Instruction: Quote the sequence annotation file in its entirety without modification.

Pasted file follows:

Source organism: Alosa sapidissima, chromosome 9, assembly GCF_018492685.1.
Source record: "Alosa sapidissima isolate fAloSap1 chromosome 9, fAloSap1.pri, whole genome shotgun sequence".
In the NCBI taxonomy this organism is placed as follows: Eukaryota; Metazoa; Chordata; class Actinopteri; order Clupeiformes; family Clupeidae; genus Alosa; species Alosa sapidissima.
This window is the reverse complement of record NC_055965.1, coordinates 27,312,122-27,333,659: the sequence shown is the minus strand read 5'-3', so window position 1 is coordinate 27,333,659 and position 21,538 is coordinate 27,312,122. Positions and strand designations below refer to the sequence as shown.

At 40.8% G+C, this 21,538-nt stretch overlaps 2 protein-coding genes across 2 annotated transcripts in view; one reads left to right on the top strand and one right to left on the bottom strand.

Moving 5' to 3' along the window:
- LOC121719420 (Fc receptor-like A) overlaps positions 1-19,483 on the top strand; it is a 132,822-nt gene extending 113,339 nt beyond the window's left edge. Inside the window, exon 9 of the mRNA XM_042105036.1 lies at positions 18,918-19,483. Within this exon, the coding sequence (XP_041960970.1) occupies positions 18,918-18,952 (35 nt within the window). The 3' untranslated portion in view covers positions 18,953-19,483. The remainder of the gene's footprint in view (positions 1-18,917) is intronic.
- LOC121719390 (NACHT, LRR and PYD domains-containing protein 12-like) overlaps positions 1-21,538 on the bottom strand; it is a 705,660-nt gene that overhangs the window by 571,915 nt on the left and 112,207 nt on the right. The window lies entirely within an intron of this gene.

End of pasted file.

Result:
Source organism: Alosa sapidissima, chromosome 9, assembly GCF_018492685.1.
Source record: "Alosa sapidissima isolate fAloSap1 chromosome 9, fAloSap1.pri, whole genome shotgun sequence".
In the NCBI taxonomy this organism is placed as follows: Eukaryota; Metazoa; Chordata; class Actinopteri; order Clupeiformes; family Clupeidae; genus Alosa; species Alosa sapidissima.
This window is the reverse complement of record NC_055965.1, coordinates 27,312,122-27,333,659: the sequence shown is the minus strand read 5'-3', so window position 1 is coordinate 27,333,659 and position 21,538 is coordinate 27,312,122. Positions and strand designations below refer to the sequence as shown.

At 40.8% G+C, this 21,538-nt stretch overlaps 2 protein-coding genes across 2 annotated transcripts in view; one reads left to right on the top strand and one right to left on the bottom strand.

Moving 5' to 3' along the window:
- LOC121719420 (Fc receptor-like A) overlaps positions 1-19,483 on the top strand; it is a 132,822-nt gene extending 113,339 nt beyond the window's left edge. Inside the window, exon 9 of the mRNA XM_042105036.1 lies at positions 18,918-19,483. Within this exon, the coding sequence (XP_041960970.1) occupies positions 18,918-18,952 (35 nt within the window). The 3' untranslated portion in view covers positions 18,953-19,483. The remainder of the gene's footprint in view (positions 1-18,917) is intronic.
- LOC121719390 (NACHT, LRR and PYD domains-containing protein 12-like) overlaps positions 1-21,538 on the bottom strand; it is a 705,660-nt gene that overhangs the window by 571,915 nt on the left and 112,207 nt on the right. The window lies entirely within an intron of this gene.